In defense of young adult literature 

I am 22 years old and will never stop loving or reading YA lit. I an shamelessly excited about John Green’s upcoming book (out in November!) and I am currently reading the latest Sarah Dessen book. I am in love with each world that young adult books transport me to, and I am a vehement supporter of each trend within the genre. 

My incredible undergrad institution put on events for English majors every other Thursday, and the theme of one of the events was “guilty pleasures.” After I shared mine (John Green), I realized I truly didn’t mean it. I was only saying The Fault in Our Stars because I felt like that was expected of me. Like somehow I should be ashamed of loving one of the most critically acclaimed young adult books of all time, because the writing is targeted at a younger audience. I still feel guilty about my choice of words. When I saw John Green in person at BookCon (how can it be??) three years ago, I cried like a baby, I was so excited. My mom had taken me to New York just to see John Green, and I was floored by the gesture, as well as the sheer excitement of it. When I visited Amsterdam in April 2016, I insisted on finding the TFIOS bench, even though it was super far out of the way. I cried then, too. 

The reality is… reading YA lit is not a guilty pleasure for me at all. Young adult literature is where I find the most vibrant of stories, images, and truly the deepest of metaphors. When I need a laugh, I read YA. When I need to emotionally invest in a story or character, I find myself most intensely engrossed in a coming-of-age story. I have every Sarah Dessen book under the sun, and I tear through each new book with so much delight. I am at my happiest when reading a book I feel I can understand.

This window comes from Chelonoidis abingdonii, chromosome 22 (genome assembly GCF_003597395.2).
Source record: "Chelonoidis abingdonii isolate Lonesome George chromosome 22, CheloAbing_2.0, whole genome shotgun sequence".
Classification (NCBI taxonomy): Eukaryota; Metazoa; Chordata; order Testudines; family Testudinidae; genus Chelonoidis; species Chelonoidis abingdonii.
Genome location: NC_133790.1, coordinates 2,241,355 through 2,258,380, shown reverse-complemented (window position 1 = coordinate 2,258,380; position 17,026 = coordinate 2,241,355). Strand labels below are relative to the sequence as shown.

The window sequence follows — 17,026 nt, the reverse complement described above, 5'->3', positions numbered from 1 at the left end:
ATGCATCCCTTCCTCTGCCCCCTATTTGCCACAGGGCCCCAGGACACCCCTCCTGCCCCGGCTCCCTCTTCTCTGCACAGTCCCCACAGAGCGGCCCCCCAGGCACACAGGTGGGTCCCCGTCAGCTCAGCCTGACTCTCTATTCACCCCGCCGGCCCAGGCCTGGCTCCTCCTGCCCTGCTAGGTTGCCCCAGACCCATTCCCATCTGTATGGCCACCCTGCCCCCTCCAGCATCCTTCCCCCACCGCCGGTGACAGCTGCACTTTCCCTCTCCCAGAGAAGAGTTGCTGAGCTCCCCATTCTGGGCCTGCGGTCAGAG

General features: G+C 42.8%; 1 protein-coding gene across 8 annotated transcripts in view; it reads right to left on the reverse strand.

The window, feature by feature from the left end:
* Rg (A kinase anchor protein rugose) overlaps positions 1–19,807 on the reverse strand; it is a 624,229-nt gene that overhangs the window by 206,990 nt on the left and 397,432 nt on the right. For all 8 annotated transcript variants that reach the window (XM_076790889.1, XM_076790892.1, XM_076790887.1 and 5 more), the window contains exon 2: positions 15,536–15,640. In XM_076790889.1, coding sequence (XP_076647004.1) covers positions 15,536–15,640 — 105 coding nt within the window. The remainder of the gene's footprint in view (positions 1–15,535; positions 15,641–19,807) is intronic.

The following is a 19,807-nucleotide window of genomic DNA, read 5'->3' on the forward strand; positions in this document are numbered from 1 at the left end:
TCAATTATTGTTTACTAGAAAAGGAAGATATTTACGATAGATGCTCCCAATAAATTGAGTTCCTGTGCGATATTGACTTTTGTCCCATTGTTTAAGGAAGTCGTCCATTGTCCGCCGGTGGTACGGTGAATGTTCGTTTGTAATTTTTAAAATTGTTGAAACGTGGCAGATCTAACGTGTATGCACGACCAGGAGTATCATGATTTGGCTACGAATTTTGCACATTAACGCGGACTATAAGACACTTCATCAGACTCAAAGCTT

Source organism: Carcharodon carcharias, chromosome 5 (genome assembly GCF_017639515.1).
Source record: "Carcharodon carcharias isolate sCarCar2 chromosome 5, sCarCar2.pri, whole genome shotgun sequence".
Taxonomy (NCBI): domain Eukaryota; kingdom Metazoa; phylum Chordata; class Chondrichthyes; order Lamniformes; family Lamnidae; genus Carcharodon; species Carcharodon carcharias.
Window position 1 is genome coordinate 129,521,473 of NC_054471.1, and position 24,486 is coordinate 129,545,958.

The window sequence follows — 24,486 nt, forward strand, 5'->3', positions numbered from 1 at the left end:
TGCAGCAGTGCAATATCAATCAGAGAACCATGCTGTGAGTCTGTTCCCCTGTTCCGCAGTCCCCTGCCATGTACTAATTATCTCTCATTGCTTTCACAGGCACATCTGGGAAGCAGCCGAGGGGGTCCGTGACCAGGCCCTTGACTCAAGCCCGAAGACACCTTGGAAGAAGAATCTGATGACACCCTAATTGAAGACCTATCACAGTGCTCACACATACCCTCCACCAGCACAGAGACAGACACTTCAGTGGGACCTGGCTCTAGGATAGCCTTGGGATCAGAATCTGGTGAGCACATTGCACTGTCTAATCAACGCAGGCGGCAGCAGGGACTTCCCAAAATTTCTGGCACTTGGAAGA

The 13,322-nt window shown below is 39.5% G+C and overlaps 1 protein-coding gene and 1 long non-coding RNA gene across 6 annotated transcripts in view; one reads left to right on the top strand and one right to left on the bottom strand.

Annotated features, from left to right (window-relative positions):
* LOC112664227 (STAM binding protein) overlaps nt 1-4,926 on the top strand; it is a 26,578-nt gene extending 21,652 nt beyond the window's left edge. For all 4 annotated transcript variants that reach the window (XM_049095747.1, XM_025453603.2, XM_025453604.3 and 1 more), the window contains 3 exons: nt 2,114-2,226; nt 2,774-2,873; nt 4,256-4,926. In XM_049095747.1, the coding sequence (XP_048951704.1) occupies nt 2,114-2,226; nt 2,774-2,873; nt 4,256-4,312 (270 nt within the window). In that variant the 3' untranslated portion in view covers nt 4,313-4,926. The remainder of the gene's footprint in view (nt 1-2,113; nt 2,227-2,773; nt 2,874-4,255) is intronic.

When I talk YA, I’m not just referring to Catcher in the Rye. I am talking about books that whisk me away to a new country, a budding romance, or a friendship in need of repair; all of which I can empathize with. 

The true reason I love YA lit, you ask? Because Green’s Looking for Alaska changed my life irrevocably. I believe that people find books at the right time for the right reason, or more specifically, books find you. When I first read Looking for Alaska, I was sixteen and enrolled in a high school known for cluster suicides. I was desperately searching for answers, and as cliche as it sounds, I wanted to believe there was a purpose for everything, but I could not wrap my head around death. I still can’t, and refuse to believe taking your own life at a young age is part of a larger plan. But Looking for Alaska gave me the healing I so desperately needed. It described grief in complete accuracy, as well as the unending quest of searching for answers. I was dealing with my own bout of depression at the time, and I found solace in a book that seemed to speak to exactly what I needed to hear. 

John Green wrote a very important things in that book, which I think about daily. The first: “The only way out of the labyrinth of suffering is to forgive.” This statement, so simple yet so profound, has gotten me through countless hardships since I read the book nearly seven years ago. I have learned to forgive others and to forgive myself. 

Maybe I’m missing the point of YA lit, or reading too much into it. Truthfully, young adult literature has given me a world outside my own where I feel secure and safe. I am thankful for it everyday. 

3 thoughts on “In defense of young adult literature 

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